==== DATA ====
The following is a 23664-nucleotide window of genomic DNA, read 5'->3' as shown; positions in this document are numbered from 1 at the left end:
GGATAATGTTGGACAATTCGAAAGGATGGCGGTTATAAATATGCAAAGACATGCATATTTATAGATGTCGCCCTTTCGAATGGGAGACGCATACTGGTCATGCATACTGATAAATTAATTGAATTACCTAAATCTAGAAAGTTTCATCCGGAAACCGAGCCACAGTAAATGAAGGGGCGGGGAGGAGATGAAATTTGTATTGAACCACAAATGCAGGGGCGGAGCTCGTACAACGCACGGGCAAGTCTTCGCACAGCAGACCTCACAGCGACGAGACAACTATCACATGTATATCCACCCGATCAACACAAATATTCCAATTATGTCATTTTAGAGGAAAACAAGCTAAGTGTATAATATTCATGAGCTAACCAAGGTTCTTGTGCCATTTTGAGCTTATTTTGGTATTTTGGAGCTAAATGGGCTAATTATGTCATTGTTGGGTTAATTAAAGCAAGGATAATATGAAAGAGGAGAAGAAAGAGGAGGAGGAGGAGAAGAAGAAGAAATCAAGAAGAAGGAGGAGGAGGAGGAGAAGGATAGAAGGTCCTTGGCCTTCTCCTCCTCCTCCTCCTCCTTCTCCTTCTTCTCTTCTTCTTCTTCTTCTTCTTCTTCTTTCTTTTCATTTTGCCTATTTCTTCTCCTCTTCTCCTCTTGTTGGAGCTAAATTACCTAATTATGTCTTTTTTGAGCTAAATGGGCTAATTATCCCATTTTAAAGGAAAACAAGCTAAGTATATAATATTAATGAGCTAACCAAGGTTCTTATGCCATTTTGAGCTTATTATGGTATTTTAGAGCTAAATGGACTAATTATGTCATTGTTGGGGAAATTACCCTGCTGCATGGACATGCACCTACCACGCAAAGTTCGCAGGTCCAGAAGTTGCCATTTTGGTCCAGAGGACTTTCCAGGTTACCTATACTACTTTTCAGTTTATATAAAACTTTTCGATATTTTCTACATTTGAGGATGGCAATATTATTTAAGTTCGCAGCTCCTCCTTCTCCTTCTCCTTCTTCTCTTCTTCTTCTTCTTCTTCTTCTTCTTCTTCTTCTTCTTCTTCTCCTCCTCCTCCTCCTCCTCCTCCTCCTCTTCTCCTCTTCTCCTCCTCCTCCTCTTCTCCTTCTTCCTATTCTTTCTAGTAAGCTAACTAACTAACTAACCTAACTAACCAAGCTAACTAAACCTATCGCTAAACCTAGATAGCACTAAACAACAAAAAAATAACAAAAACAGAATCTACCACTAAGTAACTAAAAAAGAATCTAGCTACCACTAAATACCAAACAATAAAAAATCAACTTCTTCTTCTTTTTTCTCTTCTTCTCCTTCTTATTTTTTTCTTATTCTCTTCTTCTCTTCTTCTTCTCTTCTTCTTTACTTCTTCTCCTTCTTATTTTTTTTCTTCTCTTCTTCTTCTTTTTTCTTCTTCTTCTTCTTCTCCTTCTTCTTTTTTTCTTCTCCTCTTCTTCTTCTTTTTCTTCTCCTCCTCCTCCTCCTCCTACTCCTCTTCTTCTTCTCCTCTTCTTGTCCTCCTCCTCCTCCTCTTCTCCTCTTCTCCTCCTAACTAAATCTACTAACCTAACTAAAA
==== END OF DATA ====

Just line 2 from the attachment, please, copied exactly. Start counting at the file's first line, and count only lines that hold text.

GGATAATGTTGGACAATTCGAAAGGATGGCGGTTATAAATATGCAAAGACATGCATATTTATAGATGTCGCCCTTTCGAATGGGAGACGCATACTGGTCATGCATACTGATAAATTAATTGAATTACCTAAATCTAGAAAGTTTCATCCGGAAACCGAGCCACAGTAAATGAAGGGGCGGGGAGGAGATGAAATTTGTATTGAACCACAAATGCAGGGGCGGAGCTCGTACAACGCACGGGCAAGTCTTCGCACAGCAGACCTCACAGCGACGAGACAACTATCACATGTATATCCACCCGATCAACACAAATATTCCAATTATGTCATTTTAGAGGAAAACAAGCTAAGTGTATAATATTCATGAGCTAACCAAGGTTCTTGTGCCATTTTGAGCTTATTTTGGTATTTTGGAGCTAAATGGGCTAATTATGTCATTGTTGGGTTAATTAAAGCAAGGATAATATGAAAGAGGAGAAGAAAGAGGAGGAGGAGGAGAAGAAGAAGAAATCAAGAAGAAGGAGGAGGAGGAGGAGAAGGATAGAAGGTCCTTGGCCTTCTCCTCCTCCTCCTCCTCCTTCTCCTTCTTCTCTTCTTCTTCTTCTTCTTCTTCTTCTTTCTTTTCATTTTGCCTATTTCTTCTCCTCTTCTCCTCTTGTTGGAGCTAAATTACCTAATTATGTCTTTTTTGAGCTAAATGGGCTAATTATCCCATTTTAAAGGAAAACAAGCTAAGTATATAATATTAATGAGCTAACCAAGGTTCTTATGCCATTTTGAGCTTATTATGGTATTTTAGAGCTAAATGGACTAATTATGTCATTGTTGGGGAAATTACCCTGCTGCATGGACATGCACCTACCACGCAAAGTTCGCAGGTCCAGAAGTTGCCATTTTGGTCCAGAGGACTTTCCAGGTTACCTATACTACTTTTCAGTTTATATAAAACTTTTCGATATTTTCTACATTTGAGGATGGCAATATTATTTAAGTTCGCAGCTCCTCCTTCTCCTTCTCCTTCTTCTCTTCTTCTTCTTCTTCTTCTTCTTCTTCTTCTTCTTCTTCTTCTCCTCCTCCTCCTCCTCCTCCTCCTCCTCTTCTCCTCTTCTCCTCCTCCTCCTCTTCTCCTTCTTCCTATTCTTTCTAGTAAGCTAACTAACTAACTAACCTAACTAACCAAGCTAACTAAACCTATCGCTAAACCTAGATAGCACTAAACAACAAAAAAATAACAAAAACAGAATCTACCACTAAGTAACTAAAAAAGAATCTAGCTACCACTAAATACCAAACAATAAAAAATCAACTTCTTCTTCTTTTTTCTCTTCTTCTCCTTCTTATTTTTTTCTTATTCTCTTCTTCTCTTCTTCTTCTCTTCTTCTTTACTTCTTCTCCTTCTTATTTTTTTTCTTCTCTTCTTCTTCTTTTTTCTTCTTCTTCTTCTTCTCCTTCTTCTTTTTTTCTTCTCCTCTTCTTCTTCTTTTTCTTCTCCTCCTCCTCCTCCTCCTACTCCTCTTCTTCTTCTCCTCTTCTTGTCCTCCTCCTCCTCCTCTTCTCCTCTTCTCCTCCTAACTAAATCTACTAACCTAACTAAAA